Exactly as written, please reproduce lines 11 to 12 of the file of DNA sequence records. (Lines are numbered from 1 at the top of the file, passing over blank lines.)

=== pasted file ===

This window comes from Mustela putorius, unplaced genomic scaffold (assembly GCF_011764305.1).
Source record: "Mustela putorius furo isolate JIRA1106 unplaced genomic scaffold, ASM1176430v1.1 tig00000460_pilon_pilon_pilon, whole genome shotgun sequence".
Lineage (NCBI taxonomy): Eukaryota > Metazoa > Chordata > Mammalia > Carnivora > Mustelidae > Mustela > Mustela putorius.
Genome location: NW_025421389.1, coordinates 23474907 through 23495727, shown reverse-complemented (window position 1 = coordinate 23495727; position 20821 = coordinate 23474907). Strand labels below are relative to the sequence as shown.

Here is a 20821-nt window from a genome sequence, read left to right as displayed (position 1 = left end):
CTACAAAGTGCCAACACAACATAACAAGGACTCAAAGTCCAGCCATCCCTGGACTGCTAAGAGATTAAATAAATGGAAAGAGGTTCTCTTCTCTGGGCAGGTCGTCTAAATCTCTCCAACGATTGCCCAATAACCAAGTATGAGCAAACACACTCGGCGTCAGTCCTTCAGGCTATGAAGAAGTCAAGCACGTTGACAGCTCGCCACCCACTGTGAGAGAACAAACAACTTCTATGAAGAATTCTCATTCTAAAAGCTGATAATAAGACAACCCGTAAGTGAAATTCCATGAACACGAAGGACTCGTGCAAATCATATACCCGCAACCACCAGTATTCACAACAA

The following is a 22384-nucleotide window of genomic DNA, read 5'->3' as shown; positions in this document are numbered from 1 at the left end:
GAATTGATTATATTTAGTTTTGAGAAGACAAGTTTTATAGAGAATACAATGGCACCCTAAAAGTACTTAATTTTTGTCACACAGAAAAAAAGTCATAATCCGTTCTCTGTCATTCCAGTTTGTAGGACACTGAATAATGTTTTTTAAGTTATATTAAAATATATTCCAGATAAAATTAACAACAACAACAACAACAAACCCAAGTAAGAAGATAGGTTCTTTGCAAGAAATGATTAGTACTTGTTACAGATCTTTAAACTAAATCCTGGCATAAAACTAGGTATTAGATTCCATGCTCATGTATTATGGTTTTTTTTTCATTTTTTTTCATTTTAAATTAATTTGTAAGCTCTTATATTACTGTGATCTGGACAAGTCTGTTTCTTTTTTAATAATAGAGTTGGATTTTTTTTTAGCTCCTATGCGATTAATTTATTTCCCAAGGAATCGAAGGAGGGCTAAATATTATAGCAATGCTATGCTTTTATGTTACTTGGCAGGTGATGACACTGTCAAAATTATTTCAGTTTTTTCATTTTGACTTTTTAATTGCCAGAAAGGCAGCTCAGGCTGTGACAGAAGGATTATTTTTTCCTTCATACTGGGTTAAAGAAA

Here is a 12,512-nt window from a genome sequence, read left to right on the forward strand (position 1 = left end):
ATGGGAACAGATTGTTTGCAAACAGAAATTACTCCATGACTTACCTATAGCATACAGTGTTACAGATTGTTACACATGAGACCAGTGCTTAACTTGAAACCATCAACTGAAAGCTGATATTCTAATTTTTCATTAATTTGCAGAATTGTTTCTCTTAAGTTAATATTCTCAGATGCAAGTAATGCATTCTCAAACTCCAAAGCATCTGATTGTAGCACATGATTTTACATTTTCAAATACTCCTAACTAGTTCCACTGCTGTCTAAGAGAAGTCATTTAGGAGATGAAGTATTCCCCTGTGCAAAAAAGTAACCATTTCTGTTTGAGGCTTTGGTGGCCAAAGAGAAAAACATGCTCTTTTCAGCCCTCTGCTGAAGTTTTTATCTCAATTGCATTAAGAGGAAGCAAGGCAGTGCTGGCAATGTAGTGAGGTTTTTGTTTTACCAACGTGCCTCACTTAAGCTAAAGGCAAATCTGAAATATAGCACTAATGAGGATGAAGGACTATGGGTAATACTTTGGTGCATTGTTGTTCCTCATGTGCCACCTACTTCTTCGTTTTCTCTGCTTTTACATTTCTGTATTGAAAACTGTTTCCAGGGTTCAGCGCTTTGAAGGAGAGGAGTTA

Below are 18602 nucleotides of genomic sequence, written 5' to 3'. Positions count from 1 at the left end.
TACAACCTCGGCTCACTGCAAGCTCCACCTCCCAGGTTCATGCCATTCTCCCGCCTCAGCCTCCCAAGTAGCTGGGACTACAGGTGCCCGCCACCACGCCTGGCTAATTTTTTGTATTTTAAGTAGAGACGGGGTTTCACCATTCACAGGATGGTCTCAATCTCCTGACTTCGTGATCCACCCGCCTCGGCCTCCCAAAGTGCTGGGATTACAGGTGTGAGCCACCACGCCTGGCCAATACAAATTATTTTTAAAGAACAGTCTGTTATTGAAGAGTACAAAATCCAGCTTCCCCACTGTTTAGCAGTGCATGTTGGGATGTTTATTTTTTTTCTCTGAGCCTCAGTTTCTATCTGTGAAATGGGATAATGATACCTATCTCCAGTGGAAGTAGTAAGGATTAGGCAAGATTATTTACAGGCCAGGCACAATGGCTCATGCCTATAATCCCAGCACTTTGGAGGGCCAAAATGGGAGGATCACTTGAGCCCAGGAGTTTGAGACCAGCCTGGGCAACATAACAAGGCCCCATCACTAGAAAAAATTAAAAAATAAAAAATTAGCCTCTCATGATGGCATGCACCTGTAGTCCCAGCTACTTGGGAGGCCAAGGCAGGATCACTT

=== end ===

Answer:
Below are 18602 nucleotides of genomic sequence, written 5' to 3'. Positions count from 1 at the left end.
TACAACCTCGGCTCACTGCAAGCTCCACCTCCCAGGTTCATGCCATTCTCCCGCCTCAGCCTCCCAAGTAGCTGGGACTACAGGTGCCCGCCACCACGCCTGGCTAATTTTTTGTATTTTAAGTAGAGACGGGGTTTCACCATTCACAGGATGGTCTCAATCTCCTGACTTCGTGATCCACCCGCCTCGGCCTCCCAAAGTGCTGGGATTACAGGTGTGAGCCACCACGCCTGGCCAATACAAATTATTTTTAAAGAACAGTCTGTTATTGAAGAGTACAAAATCCAGCTTCCCCACTGTTTAGCAGTGCATGTTGGGATGTTTATTTTTTTTCTCTGAGCCTCAGTTTCTATCTGTGAAATGGGATAATGATACCTATCTCCAGTGGAAGTAGTAAGGATTAGGCAAGATTATTTACAGGCCAGGCACAATGGCTCATGCCTATAATCCCAGCACTTTGGAGGGCCAAAATGGGAGGATCACTTGAGCCCAGGAGTTTGAGACCAGCCTGGGCAACATAACAAGGCCCCATCACTAGAAAAAATTAAAAAATAAAAAATTAGCCTCTCATGATGGCATGCACCTGTAGTCCCAGCTACTTGGGAGGCCAAGGCAGGATCACTT